RegulationCorporate GovernanceBoyle champions relaxed ownership

Boyle champions relaxed ownership

Chief executive of the FRC, Paul Boyle, urges US regulators to open up rules on ownership of audit firms

UK chief accounting watchdog Paul Boyle has urged US regulators to open up
rules on the ownership of audit firms in a bid to relieve the stranglehold of
the Big Four.

Addressing the US Treasury Department’s advisory committee on the auditing
profession, the chief executive of the Financial Reporting Council said that he
considered a change in ownership rules would have the greatest long-term
potential to reduce the level of risk related to the ownership of audit firms.

‘To increase choice it is necessary for one of the existing smaller firms to
grow at a rapid rate, or for there to be a major new entrant. For either of
these to happen substantial capital will be needed to fund the investment
required.

‘The existing ownership rules are a major constraint on the potential rate of
investment,’ Boyle said.

Boyle has become closely associated with the move to relax ownership rules
after floating it in the UK and succeeded in persuading the European Commission
to conduct a study on the issue.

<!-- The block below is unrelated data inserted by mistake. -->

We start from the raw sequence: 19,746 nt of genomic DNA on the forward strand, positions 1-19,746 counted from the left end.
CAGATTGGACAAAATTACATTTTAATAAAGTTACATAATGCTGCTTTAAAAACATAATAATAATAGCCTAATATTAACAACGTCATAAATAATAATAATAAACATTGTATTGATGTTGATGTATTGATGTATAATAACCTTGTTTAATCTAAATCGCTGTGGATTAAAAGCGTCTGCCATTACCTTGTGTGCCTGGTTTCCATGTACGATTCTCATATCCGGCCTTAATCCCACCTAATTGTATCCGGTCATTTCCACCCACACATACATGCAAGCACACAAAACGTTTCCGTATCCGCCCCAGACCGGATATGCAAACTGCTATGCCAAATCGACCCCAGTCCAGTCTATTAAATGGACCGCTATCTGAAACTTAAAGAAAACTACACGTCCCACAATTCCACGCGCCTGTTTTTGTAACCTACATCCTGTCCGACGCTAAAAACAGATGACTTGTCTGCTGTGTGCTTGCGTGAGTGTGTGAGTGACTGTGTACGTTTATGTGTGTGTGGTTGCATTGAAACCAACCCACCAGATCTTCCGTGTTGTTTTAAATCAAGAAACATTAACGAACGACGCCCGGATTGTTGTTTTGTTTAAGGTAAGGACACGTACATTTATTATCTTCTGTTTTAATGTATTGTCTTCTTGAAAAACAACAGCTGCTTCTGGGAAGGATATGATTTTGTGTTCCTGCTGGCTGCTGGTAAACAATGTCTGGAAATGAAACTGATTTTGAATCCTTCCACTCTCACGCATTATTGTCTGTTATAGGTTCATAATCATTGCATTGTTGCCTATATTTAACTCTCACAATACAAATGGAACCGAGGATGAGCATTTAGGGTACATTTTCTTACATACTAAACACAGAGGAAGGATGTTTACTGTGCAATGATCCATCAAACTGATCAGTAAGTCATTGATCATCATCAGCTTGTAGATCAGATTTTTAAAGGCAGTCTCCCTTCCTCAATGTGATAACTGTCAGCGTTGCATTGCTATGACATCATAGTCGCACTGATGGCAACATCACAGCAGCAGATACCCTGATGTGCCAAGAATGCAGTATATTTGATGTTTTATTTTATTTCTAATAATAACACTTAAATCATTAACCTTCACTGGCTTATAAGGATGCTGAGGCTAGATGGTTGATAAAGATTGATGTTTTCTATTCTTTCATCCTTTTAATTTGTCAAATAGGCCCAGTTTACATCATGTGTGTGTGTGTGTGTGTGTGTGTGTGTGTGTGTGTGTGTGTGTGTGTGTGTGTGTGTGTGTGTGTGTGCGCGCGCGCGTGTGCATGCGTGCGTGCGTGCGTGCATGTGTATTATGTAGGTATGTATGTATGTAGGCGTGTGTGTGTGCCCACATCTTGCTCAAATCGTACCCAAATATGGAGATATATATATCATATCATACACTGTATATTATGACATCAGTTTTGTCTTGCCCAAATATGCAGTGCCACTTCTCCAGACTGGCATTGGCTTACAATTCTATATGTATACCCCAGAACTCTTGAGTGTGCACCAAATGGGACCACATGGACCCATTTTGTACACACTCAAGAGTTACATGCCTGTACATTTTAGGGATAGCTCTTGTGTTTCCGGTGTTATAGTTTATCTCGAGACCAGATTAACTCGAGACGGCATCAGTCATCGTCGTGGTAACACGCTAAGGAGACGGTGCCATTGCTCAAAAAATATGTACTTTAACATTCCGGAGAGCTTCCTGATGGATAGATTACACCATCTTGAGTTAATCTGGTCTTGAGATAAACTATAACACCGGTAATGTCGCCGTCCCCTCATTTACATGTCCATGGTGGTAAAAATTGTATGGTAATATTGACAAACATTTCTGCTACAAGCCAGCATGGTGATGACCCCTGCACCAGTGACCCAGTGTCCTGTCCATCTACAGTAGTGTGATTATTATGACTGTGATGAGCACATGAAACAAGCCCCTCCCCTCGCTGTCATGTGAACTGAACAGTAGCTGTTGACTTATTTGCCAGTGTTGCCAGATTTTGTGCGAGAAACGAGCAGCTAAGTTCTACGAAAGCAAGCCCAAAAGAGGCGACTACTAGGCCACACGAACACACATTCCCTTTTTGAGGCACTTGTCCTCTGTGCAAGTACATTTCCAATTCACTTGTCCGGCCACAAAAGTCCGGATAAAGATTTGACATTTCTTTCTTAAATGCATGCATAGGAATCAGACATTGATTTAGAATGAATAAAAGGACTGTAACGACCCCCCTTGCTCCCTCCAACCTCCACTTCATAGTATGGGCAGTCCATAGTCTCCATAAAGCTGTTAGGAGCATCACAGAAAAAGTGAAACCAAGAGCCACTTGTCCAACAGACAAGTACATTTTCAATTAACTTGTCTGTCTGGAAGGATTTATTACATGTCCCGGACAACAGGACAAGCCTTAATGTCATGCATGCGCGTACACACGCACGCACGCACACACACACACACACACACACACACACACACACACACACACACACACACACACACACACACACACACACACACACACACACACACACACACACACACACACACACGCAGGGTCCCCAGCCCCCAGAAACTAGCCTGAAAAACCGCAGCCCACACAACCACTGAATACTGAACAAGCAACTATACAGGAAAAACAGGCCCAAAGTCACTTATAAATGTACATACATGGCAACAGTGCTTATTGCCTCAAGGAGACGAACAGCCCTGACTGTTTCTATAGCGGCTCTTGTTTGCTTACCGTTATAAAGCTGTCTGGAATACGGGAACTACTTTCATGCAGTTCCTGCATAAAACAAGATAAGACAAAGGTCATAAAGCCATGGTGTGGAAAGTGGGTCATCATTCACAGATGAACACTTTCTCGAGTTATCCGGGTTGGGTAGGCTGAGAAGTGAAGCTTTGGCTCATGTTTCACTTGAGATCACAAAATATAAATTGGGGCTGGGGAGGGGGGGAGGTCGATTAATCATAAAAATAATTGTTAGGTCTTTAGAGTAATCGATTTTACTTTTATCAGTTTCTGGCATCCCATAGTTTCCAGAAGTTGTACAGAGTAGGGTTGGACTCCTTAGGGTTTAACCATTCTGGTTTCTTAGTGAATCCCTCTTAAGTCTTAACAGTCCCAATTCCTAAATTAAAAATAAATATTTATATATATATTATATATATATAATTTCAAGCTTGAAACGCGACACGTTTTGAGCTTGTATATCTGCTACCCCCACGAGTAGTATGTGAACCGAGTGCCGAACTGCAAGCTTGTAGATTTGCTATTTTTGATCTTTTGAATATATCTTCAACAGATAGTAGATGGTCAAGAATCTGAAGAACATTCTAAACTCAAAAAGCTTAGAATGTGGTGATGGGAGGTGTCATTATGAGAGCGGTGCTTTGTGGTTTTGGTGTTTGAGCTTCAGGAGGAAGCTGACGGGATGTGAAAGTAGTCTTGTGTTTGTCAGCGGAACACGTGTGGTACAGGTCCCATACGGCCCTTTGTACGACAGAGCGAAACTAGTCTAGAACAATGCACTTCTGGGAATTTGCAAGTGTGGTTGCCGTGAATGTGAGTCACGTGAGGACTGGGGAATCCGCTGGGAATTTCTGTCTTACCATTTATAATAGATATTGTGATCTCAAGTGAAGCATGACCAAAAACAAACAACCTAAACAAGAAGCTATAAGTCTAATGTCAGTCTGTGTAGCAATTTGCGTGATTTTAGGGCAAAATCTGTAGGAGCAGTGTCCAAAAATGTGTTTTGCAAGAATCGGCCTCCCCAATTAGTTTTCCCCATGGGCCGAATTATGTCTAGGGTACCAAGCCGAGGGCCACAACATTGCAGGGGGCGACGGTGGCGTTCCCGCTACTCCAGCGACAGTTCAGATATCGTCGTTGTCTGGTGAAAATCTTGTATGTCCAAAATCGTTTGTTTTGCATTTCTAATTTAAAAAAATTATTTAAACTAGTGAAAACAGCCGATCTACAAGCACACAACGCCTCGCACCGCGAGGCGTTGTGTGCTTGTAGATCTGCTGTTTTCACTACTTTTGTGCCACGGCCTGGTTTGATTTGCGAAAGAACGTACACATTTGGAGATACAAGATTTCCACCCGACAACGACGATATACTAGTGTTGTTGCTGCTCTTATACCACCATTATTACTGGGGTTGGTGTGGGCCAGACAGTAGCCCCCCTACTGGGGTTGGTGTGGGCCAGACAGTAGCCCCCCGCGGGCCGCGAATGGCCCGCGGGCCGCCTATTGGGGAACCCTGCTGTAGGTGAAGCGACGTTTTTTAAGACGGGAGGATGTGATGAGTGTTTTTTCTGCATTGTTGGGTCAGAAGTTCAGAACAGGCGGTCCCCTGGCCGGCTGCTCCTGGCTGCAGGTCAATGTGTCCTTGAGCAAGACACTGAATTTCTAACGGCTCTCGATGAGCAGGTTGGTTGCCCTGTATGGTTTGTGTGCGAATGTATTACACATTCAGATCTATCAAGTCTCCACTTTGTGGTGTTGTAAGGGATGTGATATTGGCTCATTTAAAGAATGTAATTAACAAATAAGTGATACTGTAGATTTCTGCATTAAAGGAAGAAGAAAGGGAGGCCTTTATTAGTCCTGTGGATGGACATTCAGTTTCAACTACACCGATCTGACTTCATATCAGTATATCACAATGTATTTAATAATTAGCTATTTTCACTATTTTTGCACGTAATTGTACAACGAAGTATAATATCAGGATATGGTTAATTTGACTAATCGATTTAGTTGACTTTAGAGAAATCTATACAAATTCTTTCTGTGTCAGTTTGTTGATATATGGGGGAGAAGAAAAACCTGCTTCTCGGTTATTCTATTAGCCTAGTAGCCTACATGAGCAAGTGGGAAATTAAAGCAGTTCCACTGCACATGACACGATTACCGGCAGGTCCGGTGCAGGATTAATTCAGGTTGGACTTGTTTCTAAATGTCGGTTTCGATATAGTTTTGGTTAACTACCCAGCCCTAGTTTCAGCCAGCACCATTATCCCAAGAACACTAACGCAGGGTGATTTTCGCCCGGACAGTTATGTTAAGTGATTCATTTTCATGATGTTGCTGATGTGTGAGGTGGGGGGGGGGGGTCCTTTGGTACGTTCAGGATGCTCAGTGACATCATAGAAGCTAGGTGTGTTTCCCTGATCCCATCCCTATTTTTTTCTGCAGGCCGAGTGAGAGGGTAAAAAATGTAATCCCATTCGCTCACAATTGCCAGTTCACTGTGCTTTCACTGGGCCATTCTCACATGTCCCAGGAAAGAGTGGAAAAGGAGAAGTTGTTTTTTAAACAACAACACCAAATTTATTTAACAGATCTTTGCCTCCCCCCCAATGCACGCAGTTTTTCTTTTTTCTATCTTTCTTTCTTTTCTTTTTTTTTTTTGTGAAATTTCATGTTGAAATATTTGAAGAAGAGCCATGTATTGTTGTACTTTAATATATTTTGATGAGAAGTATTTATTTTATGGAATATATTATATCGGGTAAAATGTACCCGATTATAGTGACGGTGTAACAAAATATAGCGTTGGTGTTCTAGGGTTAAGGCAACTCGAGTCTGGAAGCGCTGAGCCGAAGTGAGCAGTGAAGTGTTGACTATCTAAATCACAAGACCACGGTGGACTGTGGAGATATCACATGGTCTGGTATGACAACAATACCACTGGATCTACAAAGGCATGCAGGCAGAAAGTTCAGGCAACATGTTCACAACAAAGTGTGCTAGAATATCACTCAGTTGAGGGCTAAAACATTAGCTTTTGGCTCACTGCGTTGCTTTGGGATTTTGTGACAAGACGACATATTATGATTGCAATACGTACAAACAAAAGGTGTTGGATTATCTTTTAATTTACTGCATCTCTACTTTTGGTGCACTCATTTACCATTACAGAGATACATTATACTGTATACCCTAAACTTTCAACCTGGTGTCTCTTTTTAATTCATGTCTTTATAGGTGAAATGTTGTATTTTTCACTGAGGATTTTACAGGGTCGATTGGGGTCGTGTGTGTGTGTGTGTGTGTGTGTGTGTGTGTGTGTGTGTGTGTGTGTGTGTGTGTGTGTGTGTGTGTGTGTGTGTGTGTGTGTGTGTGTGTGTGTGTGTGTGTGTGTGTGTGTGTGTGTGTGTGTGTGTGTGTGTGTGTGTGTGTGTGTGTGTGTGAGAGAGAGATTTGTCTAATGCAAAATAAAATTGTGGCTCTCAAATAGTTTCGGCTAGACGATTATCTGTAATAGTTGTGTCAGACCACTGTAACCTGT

Boyle dispelled concerns raised by the large firms about the risks to auditor
independence and audit quality arising from changes in the ownership of the
firms.
‘I believe that some of those concerns are overstated and that others are
capable of being mitigated,’ Boyle said.

The US committee, chaired by former Securities and Exchange Commission
chairman Arthur Levitt, is looking at competition and concentration issues among
others.

The committee has also heard testimony from academics over the dire state of
university-level accounting education in the US.

Ira Solomon, a professor at the University of Illinois, said: ‘There is a
shortage of academics who are able to relate to the most recent issues from the
practice world and translate them into the classroom. This is one of those
issues that’s going to create a negative cycle if we don’t get on top of it
quickly.’

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